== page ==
Chemistry and Biochemistry 2015
Area of Doctoral Study: Chemistry
Undergraduate Institute: Jackson State University
Graduate Institute: Johns Hopkins University, MPH (Cancer Prevention Program)
Research Advisor: Ian Thorpe, Ph.D.
Current Position: Postdoctoral Fellow, National Cancer Institute (NCI) Cancer Prevention Program
Description of Research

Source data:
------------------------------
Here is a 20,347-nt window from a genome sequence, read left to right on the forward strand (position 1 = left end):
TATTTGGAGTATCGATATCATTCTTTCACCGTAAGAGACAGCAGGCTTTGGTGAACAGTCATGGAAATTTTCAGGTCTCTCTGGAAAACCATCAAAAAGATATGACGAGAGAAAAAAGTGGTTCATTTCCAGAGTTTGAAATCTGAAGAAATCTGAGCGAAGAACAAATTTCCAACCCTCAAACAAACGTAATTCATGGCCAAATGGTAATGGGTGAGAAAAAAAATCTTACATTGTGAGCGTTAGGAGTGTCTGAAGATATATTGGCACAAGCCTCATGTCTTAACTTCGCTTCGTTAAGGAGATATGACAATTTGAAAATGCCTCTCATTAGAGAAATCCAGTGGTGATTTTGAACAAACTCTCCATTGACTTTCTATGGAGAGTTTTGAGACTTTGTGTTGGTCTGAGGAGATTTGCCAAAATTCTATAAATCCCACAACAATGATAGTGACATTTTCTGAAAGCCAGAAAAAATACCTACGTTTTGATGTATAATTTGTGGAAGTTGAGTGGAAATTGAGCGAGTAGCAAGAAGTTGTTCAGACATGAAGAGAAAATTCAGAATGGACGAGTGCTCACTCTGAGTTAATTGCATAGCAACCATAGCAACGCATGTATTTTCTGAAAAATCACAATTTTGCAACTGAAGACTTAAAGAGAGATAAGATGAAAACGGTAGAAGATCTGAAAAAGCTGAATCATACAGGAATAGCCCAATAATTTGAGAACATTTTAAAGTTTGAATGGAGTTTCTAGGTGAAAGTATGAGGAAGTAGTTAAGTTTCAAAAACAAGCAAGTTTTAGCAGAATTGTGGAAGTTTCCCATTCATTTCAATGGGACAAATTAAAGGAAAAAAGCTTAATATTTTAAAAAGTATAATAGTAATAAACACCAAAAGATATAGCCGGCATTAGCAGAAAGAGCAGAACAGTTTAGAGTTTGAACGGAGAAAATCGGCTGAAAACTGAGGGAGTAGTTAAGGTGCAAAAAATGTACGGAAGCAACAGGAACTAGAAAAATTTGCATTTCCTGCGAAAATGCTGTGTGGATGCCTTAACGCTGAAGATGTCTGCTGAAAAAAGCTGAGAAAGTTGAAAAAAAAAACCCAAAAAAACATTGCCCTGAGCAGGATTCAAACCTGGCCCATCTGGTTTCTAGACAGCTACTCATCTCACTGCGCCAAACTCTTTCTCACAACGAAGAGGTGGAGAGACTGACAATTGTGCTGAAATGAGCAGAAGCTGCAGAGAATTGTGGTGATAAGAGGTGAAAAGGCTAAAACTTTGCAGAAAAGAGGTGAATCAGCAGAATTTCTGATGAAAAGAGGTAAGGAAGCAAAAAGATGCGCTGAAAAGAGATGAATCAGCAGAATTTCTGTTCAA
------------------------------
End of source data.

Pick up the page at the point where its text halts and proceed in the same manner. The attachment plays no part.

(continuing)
The Hepatitis C Virus (HCV) affects 170 million people throughout the world. About 25% of individuals living with HCV will eventually contract chronic liver ailments and possibly suffer from severe complications such as cirrhosis or liver cancer. These ailments can eventually lead to liver failure. Currently, there is no cure for this disease and the current treatments, interferon and ribavarin, are only effective for very few people. The RNA polymerase from HCV (RdRp) is an enzyme that is presently a target protein for drug discovery because of its importance for viral replication. Several non-nucleoside inhibitors of the enzyme have been identified. The mechanism of action of these inhibitors is unknown. We hypothesize that one can understand the effects of these inhibitors on RdRp by using molecular dynamics (MD) simulations to study the dynamics of the enzyme, both in a free state and bound to various inhibitors. Results from MD simulations can help relate the structure and dynamics of the enzyme to its function. MD is an optimal tool to study this problem because it can provide information about both structure and dynamics at a level of fine detail. By observing the structural coupling, which occurs as a result of enzyme dynamics, we hope to delineate the function of ligand binding in RdRp inhibition. Besides illuminating fundamental questions regarding the link between enzyme function and dynamics, this information may aid in the development of novel and more effective inhibitors for RdRp.